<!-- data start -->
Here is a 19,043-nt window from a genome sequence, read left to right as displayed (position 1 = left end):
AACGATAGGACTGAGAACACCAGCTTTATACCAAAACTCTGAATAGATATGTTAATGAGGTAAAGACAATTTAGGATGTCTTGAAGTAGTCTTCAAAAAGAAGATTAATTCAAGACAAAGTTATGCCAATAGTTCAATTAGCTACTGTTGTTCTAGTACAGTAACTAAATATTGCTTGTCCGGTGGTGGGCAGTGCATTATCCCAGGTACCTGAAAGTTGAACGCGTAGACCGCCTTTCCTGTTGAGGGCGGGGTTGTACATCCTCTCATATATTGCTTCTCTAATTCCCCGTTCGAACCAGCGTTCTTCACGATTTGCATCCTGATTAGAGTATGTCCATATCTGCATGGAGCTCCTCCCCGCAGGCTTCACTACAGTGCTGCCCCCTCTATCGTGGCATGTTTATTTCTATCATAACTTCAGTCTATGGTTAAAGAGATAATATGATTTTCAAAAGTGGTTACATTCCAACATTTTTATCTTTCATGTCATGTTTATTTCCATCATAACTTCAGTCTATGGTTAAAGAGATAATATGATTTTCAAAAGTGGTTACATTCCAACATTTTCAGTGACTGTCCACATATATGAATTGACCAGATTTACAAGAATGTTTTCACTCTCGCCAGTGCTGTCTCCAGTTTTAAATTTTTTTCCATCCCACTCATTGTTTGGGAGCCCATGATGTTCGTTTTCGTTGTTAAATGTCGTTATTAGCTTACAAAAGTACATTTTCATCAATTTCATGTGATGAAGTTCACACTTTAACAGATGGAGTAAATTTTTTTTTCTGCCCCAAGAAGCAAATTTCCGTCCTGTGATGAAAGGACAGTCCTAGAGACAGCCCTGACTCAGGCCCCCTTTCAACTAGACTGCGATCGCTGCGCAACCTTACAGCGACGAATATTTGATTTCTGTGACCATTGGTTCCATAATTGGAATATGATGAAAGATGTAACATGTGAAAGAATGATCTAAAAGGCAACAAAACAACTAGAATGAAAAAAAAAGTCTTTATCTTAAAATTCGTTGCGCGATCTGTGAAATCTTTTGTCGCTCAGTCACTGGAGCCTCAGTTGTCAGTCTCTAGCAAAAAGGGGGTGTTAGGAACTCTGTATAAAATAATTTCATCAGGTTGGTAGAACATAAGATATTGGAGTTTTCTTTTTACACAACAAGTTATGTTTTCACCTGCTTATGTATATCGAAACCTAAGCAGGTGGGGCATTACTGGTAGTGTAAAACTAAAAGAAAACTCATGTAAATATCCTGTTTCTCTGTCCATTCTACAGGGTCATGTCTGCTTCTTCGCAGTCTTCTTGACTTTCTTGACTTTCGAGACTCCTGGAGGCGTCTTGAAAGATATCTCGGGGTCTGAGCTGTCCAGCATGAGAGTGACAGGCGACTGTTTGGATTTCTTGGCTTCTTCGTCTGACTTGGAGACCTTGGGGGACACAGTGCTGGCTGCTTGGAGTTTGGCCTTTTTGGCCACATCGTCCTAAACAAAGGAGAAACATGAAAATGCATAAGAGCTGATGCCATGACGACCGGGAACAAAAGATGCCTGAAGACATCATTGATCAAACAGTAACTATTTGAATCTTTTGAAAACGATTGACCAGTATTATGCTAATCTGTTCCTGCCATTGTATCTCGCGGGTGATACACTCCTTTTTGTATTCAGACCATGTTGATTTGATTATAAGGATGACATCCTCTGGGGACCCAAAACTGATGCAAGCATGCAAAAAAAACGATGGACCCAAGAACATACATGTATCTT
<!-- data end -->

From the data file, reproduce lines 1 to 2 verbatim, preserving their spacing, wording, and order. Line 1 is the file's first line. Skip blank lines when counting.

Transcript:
Here is a 19,043-nt window from a genome sequence, read left to right as displayed (position 1 = left end):
AACGATAGGACTGAGAACACCAGCTTTATACCAAAACTCTGAATAGATATGTTAATGAGGTAAAGACAATTTAGGATGTCTTGAAGTAGTCTTCAAAAAGAAGATTAATTCAAGACAAAGTTATGCCAATAGTTCAATTAGCTACTGTTGTTCTAGTACAGTAACTAAATATTGCTTGTCCGGTGGTGGGCAGTGCATTATCCCAGGTACCTGAAAGTTGAACGCGTAGACCGCCTTTCCTGTTGAGGGCGGGGTTGTACATCCTCTCATATATTGCTTCTCTAATTCCCCGTTCGAACCAGCGTTCTTCACGATTTGCATCCTGATTAGAGTATGTCCATATCTGCATGGAGCTCCTCCCCGCAGGCTTCACTACAGTGCTGCCCCCTCTATCGTGGCATGTTTATTTCTATCATAACTTCAGTCTATGGTTAAAGAGATAATATGATTTTCAAAAGTGGTTACATTCCAACATTTTTATCTTTCATGTCATGTTTATTTCCATCATAACTTCAGTCTATGGTTAAAGAGATAATATGATTTTCAAAAGTGGTTACATTCCAACATTTTCAGTGACTGTCCACATATATGAATTGACCAGATTTACAAGAATGTTTTCACTCTCGCCAGTGCTGTCTCCAGTTTTAAATTTTTTTCCATCCCACTCATTGTTTGGGAGCCCATGATGTTCGTTTTCGTTGTTAAATGTCGTTATTAGCTTACAAAAGTACATTTTCATCAATTTCATGTGATGAAGTTCACACTTTAACAGATGGAGTAAATTTTTTTTTCTGCCCCAAGAAGCAAATTTCCGTCCTGTGATGAAAGGACAGTCCTAGAGACAGCCCTGACTCAGGCCCCCTTTCAACTAGACTGCGATCGCTGCGCAACCTTACAGCGACGAATATTTGATTTCTGTGACCATTGGTTCCATAATTGGAATATGATGAAAGATGTAACATGTGAAAGAATGATCTAAAAGGCAACAAAACAACTAGAATGAAAAAAAAAGTCTTTATCTTAAAATTCGTTGCGCGATCTGTGAAATCTTTTGTCGCTCAGTCACTGGAGCCTCAGTTGTCAGTCTCTAGCAAAAAGGGGGTGTTAGGAACTCTGTATAAAATAATTTCATCAGGTTGGTAGAACATAAGATATTGGAGTTTTCTTTTTACACAACAAGTTATGTTTTCACCTGCTTATGTATATCGAAACCTAAGCAGGTGGGGCATTACTGGTAGTGTAAAACTAAAAGAAAACTCATGTAAATATCCTGTTTCTCTGTCCATTCTACAGGGTCATGTCTGCTTCTTCGCAGTCTTCTTGACTTTCTTGACTTTCGAGACTCCTGGAGGCGTCTTGAAAGATATCTCGGGGTCTGAGCTGTCCAGCATGAGAGTGACAGGCGACTGTTTGGATTTCTTGGCTTCTTCGTCTGACTTGGAGACCTTGGGGGACACAGTGCTGGCTGCTTGGAGTTTGGCCTTTTTGGCCACATCGTCCTAAACAAAGGAGAAACATGAAAATGCATAAGAGCTGATGCCATGACGACCGGGAACAAAAGATGCCTGAAGACATCATTGATCAAACAGTAACTATTTGAATCTTTTGAAAACGATTGACCAGTATTATGCTAATCTGTTCCTGCCATTGTATCTCGCGGGTGATACACTCCTTTTTGTATTCAGACCATGTTGATTTGATTATAAGGATGACATCCTCTGGGGACCCAAAACTGATGCAAGCATGCAAAAAAAACGATGGACCCAAGAACATACATGTATCTT